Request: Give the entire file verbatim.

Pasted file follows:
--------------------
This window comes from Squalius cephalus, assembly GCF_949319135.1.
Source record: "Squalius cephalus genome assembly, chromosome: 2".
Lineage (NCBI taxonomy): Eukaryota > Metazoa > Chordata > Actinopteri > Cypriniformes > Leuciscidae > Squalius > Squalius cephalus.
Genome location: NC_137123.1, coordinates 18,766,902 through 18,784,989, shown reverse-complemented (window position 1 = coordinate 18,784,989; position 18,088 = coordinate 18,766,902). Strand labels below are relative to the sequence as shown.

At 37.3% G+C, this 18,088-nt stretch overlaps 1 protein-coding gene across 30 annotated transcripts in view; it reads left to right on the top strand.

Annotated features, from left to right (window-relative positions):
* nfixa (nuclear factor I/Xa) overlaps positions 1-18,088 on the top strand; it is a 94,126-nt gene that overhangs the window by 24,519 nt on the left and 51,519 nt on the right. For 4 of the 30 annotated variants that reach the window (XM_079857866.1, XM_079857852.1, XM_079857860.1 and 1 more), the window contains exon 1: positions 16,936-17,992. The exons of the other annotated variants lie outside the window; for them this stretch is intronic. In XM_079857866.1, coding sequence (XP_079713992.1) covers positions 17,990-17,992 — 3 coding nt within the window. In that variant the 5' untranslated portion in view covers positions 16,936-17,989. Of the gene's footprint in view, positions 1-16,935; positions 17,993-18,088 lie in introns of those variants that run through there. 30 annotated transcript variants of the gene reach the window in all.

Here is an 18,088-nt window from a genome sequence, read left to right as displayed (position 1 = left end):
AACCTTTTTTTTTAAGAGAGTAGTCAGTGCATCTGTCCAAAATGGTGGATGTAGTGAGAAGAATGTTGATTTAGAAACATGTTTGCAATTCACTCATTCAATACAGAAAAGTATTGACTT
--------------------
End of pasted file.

This window comes from Squalius cephalus, assembly GCF_949319135.1.
Source record: "Squalius cephalus genome assembly, chromosome: 2".
Lineage (NCBI taxonomy): Eukaryota > Metazoa > Chordata > Actinopteri > Cypriniformes > Leuciscidae > Squalius > Squalius cephalus.
Genome location: NC_137123.1, coordinates 18,766,902 through 18,784,989, shown reverse-complemented (window position 1 = coordinate 18,784,989; position 18,088 = coordinate 18,766,902). Strand labels below are relative to the sequence as shown.

At 37.3% G+C, this 18,088-nt stretch overlaps 1 protein-coding gene across 30 annotated transcripts in view; it reads left to right on the top strand.

Annotated features, from left to right (window-relative positions):
* nfixa (nuclear factor I/Xa) overlaps positions 1-18,088 on the top strand; it is a 94,126-nt gene that overhangs the window by 24,519 nt on the left and 51,519 nt on the right. For 4 of the 30 annotated variants that reach the window (XM_079857866.1, XM_079857852.1, XM_079857860.1 and 1 more), the window contains exon 1: positions 16,936-17,992. The exons of the other annotated variants lie outside the window; for them this stretch is intronic. In XM_079857866.1, coding sequence (XP_079713992.1) covers positions 17,990-17,992 — 3 coding nt within the window. In that variant the 5' untranslated portion in view covers positions 16,936-17,989. Of the gene's footprint in view, positions 1-16,935; positions 17,993-18,088 lie in introns of those variants that run through there. 30 annotated transcript variants of the gene reach the window in all.

Here is an 18,088-nt window from a genome sequence, read left to right as displayed (position 1 = left end):
AACCTTTTTTTTTAAGAGAGTAGTCAGTGCATCTGTCCAAAATGGTGGATGTAGTGAGAAGAATGTTGATTTAGAAACATGTTTGCAATTCACTCATTCAATACAGAAAAGTATTGACTT